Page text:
What is interesting about our findings, however, is that the intense opposition to the U.S. military and the drone program is not based on general anti-American feelings.  Almost three-quarters of the people inside the tribal regions said that their opinion of the United States would improve if the U.S. increased visas for FATA residents and educational scholarships to America, withdrew the American military from Afghanistan or brokered a comprehensive peace between Israelis and Palestinians. A majority even said their opinions of the U.S. would improve a great deal. Two-thirds said that policies such as American aid for education and medical care would improve their opinions as well.

This dramatic willingness to think better of the America demonstrates a notable lack of deep-seated hostility. For many FATA residents, opposition to the U.S. is based on current American military policy, not any intractably held anti-American beliefs.

FATA Residents Decisively Back the Pakistani Army

While the United States’ military, as well as Taliban and Al-Qaeda fighters, enjoy little popular support in the region, the people overwhelmingly support the Pakistani Army. Nearly 70 percent back the Pakistani military pursuing Al-Qaeda and Taliban fighters in the Tribal Areas. By a significant margin, the most popular individual among the people of FATA is General Ashfaq ParvezKayani, the Pakistani Army Chief of Staff. And even though American drone attacks are strongly opposed, the public’s approval of the drones program actually almost splits even if those attacks were carried out by the Pakistani military instead. Indeed, when asked how FATA should be governed, 79 percent say it should be governed by the Pakistani military, followed by FATA becoming a separate province of Pakistan (70 percent). Becoming part of Afghanistan was the most unpopular choice.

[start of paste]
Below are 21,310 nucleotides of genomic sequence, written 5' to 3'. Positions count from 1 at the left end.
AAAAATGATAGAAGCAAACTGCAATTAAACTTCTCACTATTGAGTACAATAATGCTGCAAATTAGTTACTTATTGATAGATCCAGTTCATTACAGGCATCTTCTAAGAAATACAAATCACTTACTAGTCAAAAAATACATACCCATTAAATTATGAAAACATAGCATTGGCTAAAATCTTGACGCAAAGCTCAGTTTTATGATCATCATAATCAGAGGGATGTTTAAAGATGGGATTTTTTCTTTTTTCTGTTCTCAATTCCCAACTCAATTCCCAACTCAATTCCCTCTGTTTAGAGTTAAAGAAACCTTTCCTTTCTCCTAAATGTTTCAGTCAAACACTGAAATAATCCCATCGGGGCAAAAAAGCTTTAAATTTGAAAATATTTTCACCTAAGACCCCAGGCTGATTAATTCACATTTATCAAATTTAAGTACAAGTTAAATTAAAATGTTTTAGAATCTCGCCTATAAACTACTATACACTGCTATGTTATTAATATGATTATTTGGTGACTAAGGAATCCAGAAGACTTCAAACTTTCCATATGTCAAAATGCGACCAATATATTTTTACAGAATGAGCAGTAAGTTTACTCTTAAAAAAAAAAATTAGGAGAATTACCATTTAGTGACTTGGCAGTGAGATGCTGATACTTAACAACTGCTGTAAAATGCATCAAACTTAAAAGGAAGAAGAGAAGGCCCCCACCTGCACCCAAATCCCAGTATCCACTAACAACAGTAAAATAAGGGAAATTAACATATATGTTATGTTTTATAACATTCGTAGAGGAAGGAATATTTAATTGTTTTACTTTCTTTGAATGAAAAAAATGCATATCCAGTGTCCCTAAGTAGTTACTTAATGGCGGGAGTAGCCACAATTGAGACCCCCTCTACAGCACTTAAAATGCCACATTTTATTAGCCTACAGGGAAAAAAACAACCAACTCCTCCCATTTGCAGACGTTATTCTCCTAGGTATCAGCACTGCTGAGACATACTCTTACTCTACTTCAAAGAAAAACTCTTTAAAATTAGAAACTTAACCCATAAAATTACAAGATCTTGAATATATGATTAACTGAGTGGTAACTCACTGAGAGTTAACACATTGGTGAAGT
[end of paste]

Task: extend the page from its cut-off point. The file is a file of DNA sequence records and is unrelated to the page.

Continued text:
Priorities of the people of FATA are Unemployment and Education

Unemployment is very high in FATA, with only 20 percent of respondents in our survey saying they were working full-time. Indeed, lack of jobs was chosen as the most important problem in the region by 95 percent of those surveyed.  This was closely followed by lack of schools, good roads and security, poor health care and corruption of local official officials. Lesser problems to be addressed in descending order of importance were: drone attacks, Taliban and foreign fighters and problems involving refugees.

Despite the reputation that the people in FATA are socially conservative, nine out of every ten people identified lack of education and schools as their most important problem. Indeed, building new schools was chosen as a high priority for both boys and girls.

In terms of administering justice in the tribal regions, the least popular option was having justice delivered by the Taliban, with only 12 percent believing this to be very important. By contrast, nearly two-thirds chose be governed by local tribal leaders.

Views of FATA residents are not inconsistent with past Terror Free Tomorrow/New America surveys of Pakistanis generally, though the intensity of opposition to the U.S. military inside FATA is significantly higher.

For the rest of this report, including charts of selected key findings, methodology, topline questions, and demographics, please click here.

Note: This report was updated on Oct. 1, 2010, to clarify the polling methodology. When originally published, the methodology section suggested the poll results included findings from 200 interviews with local maliks and tribal elders. As noted in the full document, data from those interviews have not yet been published.

1 United Nations Assistance Mission to Afghanistan, “Suicide attacks in Afghanistan,” September 9, 2007, http://www.unhcr.org/refworld/pdfid/49997b00d.pdf.

2 As of September 24, 2010. Peter Bergen and Katherine Tiedemann, “The Year of the Drone,” New America Foundation, September 24, 2010, http://counterterrorism.newamerica.net/drones.

Nearly nine out every ten people in FATA oppose the U.S. military pursuing al-Qaeda and the Taliban in their region. Nearly 70 percent of FATA residents instead want the Pakistani military alone to fight Taliban and al-Qaeda militants in the tribal areas.